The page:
The Holistic Genome

The Holistic Genome – blog

Reductionism is dead! Long live Reductionism!

with 3 comments

istock_000006766876xsmall1The western philosophy of science has long been depended upon reductionism. To put it simply; in order to understand a complex system some reduce it to more manageable parts.

Reductionist thinking is the basis of many areas of modern science.  Biology and chemistry being a subset of physics, for instance.  Or trying to identify the smallest subatomic particle, such as what we are trying to do with the Hadron collider.  

Western medicine has, over the millennia, attempted to adapt to a more rigorous scientific primer,  and as a consequence, adopted reductionism as it’s foundational philosophical approach.  However, we, in medicine, know that there are so many things that we do that is such an art and not a science … from the empathy and compassion that we show, to holding someone’s hand when they need it or just listening to a patient without interrupting. 

Moreover, medicine is more than the sum knowledge of applied biology and chemistry.  It is social, psychological, spiritual and at times, existential.  A patient is more than the sum of their parts. Why should their genes be any different? 

Reductionism does do it’s job for us in science.  We are, after all, human, and we can’t simultaneously comprehend the larger whole and how everything interconnects.  However, we must know it’s limitations. 

We should be mindful about the bigger picture.  We must realize, we are not just the sum of our parts!  We are more that it!  We have a mind, a body and a spirit.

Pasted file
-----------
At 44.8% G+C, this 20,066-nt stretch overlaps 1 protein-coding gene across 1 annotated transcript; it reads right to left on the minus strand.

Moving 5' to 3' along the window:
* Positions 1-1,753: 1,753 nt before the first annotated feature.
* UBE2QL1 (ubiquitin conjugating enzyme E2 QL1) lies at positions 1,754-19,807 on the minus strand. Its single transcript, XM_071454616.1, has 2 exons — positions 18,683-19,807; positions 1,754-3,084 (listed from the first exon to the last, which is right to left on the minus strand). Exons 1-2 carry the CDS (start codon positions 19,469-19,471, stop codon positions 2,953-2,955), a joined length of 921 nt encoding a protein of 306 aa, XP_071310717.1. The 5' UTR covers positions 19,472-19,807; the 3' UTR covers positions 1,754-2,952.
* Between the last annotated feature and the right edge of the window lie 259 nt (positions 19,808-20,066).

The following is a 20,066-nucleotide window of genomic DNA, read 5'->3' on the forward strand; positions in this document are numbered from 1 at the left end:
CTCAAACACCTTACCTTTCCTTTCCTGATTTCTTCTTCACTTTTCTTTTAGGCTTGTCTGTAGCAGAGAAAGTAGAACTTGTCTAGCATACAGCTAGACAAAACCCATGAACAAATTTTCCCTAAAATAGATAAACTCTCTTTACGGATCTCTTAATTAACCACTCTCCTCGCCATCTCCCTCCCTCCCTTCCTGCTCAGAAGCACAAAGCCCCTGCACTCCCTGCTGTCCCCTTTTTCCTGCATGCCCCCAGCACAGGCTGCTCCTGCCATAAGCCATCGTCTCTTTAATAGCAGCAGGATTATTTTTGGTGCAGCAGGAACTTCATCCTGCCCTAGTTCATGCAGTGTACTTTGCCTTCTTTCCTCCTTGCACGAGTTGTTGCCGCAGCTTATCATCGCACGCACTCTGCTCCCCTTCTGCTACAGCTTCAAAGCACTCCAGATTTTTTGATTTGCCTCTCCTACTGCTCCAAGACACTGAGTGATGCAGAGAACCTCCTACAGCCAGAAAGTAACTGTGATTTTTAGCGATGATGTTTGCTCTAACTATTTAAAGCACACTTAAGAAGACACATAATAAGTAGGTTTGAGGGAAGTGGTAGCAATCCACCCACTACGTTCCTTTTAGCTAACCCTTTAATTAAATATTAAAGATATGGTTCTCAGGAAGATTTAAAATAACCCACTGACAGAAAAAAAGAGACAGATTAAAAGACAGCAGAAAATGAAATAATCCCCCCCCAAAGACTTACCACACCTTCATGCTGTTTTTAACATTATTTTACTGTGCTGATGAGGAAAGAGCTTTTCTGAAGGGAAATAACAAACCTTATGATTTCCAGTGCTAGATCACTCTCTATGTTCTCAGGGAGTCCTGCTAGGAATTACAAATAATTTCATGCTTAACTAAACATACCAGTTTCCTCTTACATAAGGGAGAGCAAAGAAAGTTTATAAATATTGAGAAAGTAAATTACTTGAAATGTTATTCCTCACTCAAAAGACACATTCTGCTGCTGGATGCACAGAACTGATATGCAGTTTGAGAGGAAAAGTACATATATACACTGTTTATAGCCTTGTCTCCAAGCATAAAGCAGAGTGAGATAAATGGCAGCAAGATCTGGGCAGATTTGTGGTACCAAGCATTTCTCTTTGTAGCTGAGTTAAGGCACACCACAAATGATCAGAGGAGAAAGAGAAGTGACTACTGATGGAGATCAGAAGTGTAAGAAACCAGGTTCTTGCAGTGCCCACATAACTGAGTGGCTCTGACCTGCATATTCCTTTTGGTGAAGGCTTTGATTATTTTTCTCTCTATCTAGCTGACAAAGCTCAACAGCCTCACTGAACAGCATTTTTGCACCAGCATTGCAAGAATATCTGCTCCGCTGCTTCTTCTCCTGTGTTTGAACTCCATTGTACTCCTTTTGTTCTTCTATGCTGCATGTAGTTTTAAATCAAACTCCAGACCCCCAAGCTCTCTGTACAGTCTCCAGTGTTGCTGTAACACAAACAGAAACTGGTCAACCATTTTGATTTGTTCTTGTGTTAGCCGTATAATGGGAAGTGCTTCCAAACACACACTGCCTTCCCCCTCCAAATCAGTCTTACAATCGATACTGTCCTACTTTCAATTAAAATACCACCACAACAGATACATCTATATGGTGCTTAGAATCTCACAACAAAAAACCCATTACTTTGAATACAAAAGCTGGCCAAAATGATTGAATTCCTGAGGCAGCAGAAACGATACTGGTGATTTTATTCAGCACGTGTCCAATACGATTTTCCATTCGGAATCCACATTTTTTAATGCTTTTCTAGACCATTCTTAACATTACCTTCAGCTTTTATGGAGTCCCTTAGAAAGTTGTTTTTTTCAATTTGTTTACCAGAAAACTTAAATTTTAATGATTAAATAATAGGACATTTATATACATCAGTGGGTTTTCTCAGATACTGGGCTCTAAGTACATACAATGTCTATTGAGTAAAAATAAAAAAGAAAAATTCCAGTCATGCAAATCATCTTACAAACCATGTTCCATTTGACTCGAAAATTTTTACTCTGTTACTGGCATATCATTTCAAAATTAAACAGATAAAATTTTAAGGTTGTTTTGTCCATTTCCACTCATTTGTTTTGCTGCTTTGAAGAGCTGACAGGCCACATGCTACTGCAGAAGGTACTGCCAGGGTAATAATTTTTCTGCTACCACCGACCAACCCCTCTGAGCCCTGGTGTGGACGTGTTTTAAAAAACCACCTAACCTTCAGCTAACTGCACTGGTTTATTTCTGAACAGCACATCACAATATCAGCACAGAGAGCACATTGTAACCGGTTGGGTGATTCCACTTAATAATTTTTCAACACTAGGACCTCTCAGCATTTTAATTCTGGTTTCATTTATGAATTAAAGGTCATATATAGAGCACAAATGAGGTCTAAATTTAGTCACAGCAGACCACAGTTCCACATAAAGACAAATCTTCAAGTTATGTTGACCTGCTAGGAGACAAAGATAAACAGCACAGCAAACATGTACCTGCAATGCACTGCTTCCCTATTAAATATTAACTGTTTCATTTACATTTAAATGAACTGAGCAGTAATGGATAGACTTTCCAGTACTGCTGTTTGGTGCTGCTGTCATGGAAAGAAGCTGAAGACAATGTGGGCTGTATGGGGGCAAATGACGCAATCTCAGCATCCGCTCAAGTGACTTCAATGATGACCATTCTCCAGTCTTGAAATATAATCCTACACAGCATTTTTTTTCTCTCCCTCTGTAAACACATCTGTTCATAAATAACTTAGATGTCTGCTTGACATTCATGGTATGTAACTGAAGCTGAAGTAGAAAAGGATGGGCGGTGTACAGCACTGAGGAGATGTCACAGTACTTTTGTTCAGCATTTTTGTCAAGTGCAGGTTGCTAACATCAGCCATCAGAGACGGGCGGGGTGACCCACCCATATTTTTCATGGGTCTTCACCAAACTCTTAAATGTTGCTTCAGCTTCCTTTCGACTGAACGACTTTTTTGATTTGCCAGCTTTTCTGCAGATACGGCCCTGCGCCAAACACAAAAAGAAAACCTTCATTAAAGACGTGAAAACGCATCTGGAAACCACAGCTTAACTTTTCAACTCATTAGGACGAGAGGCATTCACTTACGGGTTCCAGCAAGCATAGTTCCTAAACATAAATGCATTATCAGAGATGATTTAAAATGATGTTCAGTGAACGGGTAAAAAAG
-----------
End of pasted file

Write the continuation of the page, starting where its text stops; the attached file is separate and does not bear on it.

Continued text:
Genomics should be no different.  We should approach the integration of genomic information into the clinical practice of medicine as yet another modality that facilitates expression of this magnificent art of medicine and not use it to divide us, or place us into bins! 

“Wherever the art of medicine is loved, there is also a love of humanity!” 

                                                                               Hippocrates, c. 400BC

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Written by Jonathan Holt, DO

December 2, 2008 at 10:26 pm

Posted in holism, spirit

3 Responses

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  1. OK, I’ll start the conversation:

    This boils down to an emotional appeal for medical humility and a vague sense of mysticism, but I’m confused what’s the meaning of the difference between “the sum of the parts” and “the thing itself.” That’s the interesting question, but you’ve left it here as a mystery.

    Andrew Yates

    December 22, 2008 at 6:20 pm

    • My point is that Life is mysterious! We try to understand it by breaking it down in to smaller pieces, but that mental exercise ultimately fails to explain it. Our very attempt at an otological identity of a “thing” fails to recognize its true complexity. I don’t mean to be mystical or too deeply philosophical about this point, but it is fundamental to my approach to life and my approach to the practice of medicine. Thanks for pondering it with me.

      Jonathan Holt, DO

      December 23, 2008 at 7:49 am

  2. Ok, “mysterious” is a good attitude to encourage exploration, but that exploration is valuable because it gradually improves our understanding of reality. As I understand from what you’ve written, your philosophy is that because reality intrinsically incomprehensible (perhaps because a description of a thing isn’t the described thing itself?) that reduction is a futile exercise.

    Amusingly, isn’t your hypothesis that reality is irreducible itself a reduction? After all, musings about reality are not reality themselves. Then, by your own logic, isn’t your own argument insignificant? Thus, isn’t any argument claiming reduction is futile is itself futile?

    Andrew Yates

    December 26, 2008 at 2:02 pm


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